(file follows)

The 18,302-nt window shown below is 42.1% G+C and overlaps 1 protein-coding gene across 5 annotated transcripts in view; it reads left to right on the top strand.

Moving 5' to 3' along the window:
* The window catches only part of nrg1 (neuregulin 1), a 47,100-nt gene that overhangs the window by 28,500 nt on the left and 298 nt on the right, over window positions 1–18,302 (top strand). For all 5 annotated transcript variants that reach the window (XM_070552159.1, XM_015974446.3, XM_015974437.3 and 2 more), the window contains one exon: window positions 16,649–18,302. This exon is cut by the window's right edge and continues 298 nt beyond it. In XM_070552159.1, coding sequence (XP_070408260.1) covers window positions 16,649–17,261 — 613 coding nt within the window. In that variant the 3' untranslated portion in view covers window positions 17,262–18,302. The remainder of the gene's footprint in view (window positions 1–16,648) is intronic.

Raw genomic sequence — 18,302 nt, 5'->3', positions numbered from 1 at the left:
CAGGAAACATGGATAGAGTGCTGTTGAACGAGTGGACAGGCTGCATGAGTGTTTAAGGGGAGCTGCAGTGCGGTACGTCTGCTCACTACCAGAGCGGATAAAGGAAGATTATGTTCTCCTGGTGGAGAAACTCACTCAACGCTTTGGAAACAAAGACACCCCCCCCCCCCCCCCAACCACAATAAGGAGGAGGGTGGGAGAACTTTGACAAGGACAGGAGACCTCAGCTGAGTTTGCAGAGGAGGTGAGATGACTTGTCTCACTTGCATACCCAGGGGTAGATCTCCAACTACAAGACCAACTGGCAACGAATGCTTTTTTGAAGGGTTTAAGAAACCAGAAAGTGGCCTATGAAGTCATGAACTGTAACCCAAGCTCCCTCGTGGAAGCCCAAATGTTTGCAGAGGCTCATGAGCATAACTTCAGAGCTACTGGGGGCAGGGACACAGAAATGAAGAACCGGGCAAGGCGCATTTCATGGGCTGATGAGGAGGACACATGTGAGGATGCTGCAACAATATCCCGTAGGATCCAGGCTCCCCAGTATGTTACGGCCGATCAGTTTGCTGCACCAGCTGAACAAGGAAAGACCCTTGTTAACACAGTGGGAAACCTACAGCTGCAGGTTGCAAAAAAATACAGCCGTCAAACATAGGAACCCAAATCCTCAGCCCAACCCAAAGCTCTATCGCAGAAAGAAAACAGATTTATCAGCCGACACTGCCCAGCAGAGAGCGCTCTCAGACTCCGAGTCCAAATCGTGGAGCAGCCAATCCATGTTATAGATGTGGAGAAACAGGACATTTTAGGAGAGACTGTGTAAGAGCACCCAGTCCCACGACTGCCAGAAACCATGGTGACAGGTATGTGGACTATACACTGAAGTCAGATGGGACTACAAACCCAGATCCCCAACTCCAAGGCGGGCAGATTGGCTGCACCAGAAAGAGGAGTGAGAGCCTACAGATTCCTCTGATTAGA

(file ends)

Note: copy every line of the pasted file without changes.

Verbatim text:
The 18,302-nt window shown below is 42.1% G+C and overlaps 1 protein-coding gene across 5 annotated transcripts in view; it reads left to right on the top strand.

Moving 5' to 3' along the window:
* The window catches only part of nrg1 (neuregulin 1), a 47,100-nt gene that overhangs the window by 28,500 nt on the left and 298 nt on the right, over window positions 1–18,302 (top strand). For all 5 annotated transcript variants that reach the window (XM_070552159.1, XM_015974446.3, XM_015974437.3 and 2 more), the window contains one exon: window positions 16,649–18,302. This exon is cut by the window's right edge and continues 298 nt beyond it. In XM_070552159.1, coding sequence (XP_070408260.1) covers window positions 16,649–17,261 — 613 coding nt within the window. In that variant the 3' untranslated portion in view covers window positions 17,262–18,302. The remainder of the gene's footprint in view (window positions 1–16,648) is intronic.

Raw genomic sequence — 18,302 nt, 5'->3', positions numbered from 1 at the left:
CAGGAAACATGGATAGAGTGCTGTTGAACGAGTGGACAGGCTGCATGAGTGTTTAAGGGGAGCTGCAGTGCGGTACGTCTGCTCACTACCAGAGCGGATAAAGGAAGATTATGTTCTCCTGGTGGAGAAACTCACTCAACGCTTTGGAAACAAAGACACCCCCCCCCCCCCCCCAACCACAATAAGGAGGAGGGTGGGAGAACTTTGACAAGGACAGGAGACCTCAGCTGAGTTTGCAGAGGAGGTGAGATGACTTGTCTCACTTGCATACCCAGGGGTAGATCTCCAACTACAAGACCAACTGGCAACGAATGCTTTTTTGAAGGGTTTAAGAAACCAGAAAGTGGCCTATGAAGTCATGAACTGTAACCCAAGCTCCCTCGTGGAAGCCCAAATGTTTGCAGAGGCTCATGAGCATAACTTCAGAGCTACTGGGGGCAGGGACACAGAAATGAAGAACCGGGCAAGGCGCATTTCATGGGCTGATGAGGAGGACACATGTGAGGATGCTGCAACAATATCCCGTAGGATCCAGGCTCCCCAGTATGTTACGGCCGATCAGTTTGCTGCACCAGCTGAACAAGGAAAGACCCTTGTTAACACAGTGGGAAACCTACAGCTGCAGGTTGCAAAAAAATACAGCCGTCAAACATAGGAACCCAAATCCTCAGCCCAACCCAAAGCTCTATCGCAGAAAGAAAACAGATTTATCAGCCGACACTGCCCAGCAGAGAGCGCTCTCAGACTCCGAGTCCAAATCGTGGAGCAGCCAATCCATGTTATAGATGTGGAGAAACAGGACATTTTAGGAGAGACTGTGTAAGAGCACCCAGTCCCACGACTGCCAGAAACCATGGTGACAGGTATGTGGACTATACACTGAAGTCAGATGGGACTACAAACCCAGATCCCCAACTCCAAGGCGGGCAGATTGGCTGCACCAGAAAGAGGAGTGAGAGCCTACAGATTCCTCTGATTAGA